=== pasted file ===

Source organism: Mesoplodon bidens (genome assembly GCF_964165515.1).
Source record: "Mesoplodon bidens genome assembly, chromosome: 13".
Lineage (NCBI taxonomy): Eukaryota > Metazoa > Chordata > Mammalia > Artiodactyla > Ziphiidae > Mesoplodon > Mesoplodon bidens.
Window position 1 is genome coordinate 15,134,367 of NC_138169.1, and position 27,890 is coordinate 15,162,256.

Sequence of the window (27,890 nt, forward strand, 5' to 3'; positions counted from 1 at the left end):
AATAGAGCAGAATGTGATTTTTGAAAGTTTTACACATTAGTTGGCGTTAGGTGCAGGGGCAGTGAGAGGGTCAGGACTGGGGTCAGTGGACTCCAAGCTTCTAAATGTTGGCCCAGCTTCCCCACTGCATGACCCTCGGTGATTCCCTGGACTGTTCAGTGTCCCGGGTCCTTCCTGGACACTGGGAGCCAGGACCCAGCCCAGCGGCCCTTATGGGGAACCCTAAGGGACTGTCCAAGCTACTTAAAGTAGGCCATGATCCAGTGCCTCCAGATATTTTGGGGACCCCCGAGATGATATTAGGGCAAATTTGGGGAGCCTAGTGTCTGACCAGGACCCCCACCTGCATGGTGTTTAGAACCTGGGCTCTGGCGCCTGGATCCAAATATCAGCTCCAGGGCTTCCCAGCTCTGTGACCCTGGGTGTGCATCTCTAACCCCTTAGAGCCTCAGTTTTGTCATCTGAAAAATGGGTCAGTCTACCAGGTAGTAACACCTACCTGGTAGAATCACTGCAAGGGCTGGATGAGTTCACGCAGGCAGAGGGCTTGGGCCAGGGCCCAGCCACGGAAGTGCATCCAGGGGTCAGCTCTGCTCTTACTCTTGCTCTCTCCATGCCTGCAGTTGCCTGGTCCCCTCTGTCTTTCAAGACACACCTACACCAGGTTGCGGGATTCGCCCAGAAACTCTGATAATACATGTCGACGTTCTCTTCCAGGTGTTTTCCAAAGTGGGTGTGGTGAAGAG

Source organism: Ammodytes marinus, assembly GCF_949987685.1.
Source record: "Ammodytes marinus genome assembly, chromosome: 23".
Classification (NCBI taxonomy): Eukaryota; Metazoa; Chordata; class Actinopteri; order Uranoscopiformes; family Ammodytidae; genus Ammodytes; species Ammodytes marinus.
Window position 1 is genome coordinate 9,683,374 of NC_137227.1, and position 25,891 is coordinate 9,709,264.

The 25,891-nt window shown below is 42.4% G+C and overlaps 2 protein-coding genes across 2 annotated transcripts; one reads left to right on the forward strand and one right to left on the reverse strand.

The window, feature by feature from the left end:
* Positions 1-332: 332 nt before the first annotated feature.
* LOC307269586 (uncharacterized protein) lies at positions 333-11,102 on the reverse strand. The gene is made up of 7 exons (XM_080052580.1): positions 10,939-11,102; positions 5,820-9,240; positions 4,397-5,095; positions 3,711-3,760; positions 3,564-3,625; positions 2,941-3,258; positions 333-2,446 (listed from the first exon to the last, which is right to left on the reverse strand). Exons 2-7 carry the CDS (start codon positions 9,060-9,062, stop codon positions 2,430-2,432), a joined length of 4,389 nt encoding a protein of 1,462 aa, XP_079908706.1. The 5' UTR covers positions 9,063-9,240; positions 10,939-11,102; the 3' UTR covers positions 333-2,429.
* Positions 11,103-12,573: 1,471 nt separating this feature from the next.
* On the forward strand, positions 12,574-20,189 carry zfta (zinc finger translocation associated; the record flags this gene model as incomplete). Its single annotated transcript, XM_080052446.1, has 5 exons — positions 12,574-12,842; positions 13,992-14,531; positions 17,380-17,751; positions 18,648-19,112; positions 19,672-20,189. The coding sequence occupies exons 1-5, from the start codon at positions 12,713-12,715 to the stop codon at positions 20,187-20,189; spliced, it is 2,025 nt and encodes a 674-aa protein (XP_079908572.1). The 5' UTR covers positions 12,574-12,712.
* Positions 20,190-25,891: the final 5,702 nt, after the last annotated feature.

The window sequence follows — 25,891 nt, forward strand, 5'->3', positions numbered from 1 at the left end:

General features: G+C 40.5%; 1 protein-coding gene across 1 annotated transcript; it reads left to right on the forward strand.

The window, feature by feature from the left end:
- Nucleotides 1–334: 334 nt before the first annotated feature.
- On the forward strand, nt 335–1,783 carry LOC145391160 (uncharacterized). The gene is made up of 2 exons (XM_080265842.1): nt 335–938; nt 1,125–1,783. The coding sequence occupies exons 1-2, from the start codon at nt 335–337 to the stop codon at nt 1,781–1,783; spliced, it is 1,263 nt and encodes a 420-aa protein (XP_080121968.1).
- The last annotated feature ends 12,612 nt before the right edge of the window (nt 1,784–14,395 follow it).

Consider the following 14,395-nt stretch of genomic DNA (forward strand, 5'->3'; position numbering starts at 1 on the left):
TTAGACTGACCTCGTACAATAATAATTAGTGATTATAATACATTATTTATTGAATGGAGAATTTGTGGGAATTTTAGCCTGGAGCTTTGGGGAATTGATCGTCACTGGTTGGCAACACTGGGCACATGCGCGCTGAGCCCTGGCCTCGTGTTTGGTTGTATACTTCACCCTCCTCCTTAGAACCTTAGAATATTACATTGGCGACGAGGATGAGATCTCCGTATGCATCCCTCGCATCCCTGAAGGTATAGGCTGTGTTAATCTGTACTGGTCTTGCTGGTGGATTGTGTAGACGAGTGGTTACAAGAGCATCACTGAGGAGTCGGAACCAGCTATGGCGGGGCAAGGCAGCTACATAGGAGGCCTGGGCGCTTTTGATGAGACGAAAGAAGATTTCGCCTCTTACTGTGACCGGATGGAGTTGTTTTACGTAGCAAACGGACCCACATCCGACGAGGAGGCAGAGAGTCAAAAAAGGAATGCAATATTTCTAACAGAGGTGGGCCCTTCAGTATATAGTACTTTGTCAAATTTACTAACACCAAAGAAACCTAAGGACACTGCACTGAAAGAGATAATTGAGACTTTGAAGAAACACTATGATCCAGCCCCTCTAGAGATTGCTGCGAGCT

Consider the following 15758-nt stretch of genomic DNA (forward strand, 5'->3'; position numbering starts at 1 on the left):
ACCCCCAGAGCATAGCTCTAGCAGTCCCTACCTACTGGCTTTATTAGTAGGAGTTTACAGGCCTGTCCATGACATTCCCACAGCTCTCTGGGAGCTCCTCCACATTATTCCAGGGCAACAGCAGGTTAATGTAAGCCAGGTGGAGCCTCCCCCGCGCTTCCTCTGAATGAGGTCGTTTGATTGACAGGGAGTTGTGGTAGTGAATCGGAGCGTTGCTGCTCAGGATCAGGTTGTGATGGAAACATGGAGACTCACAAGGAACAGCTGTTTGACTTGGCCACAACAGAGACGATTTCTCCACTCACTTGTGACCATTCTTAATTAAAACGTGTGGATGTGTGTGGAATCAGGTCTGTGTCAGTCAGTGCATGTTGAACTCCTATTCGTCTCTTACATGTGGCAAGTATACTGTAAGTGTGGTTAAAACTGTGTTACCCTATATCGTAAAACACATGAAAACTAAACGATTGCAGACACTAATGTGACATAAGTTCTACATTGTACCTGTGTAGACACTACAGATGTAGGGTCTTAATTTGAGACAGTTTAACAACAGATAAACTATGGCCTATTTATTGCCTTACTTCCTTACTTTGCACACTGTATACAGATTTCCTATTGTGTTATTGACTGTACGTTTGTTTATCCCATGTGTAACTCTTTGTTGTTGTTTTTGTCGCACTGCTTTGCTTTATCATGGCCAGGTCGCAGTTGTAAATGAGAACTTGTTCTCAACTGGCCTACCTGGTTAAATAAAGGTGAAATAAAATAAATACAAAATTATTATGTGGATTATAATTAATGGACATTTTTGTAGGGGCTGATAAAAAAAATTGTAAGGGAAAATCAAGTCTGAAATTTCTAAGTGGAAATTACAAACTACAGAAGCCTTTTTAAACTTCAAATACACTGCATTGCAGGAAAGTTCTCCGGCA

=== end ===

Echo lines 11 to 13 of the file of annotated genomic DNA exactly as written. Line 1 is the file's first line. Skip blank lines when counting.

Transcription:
The 25,891-nt window shown below is 42.4% G+C and overlaps 2 protein-coding genes across 2 annotated transcripts; one reads left to right on the forward strand and one right to left on the reverse strand.

The window, feature by feature from the left end:
* Positions 1-332: 332 nt before the first annotated feature.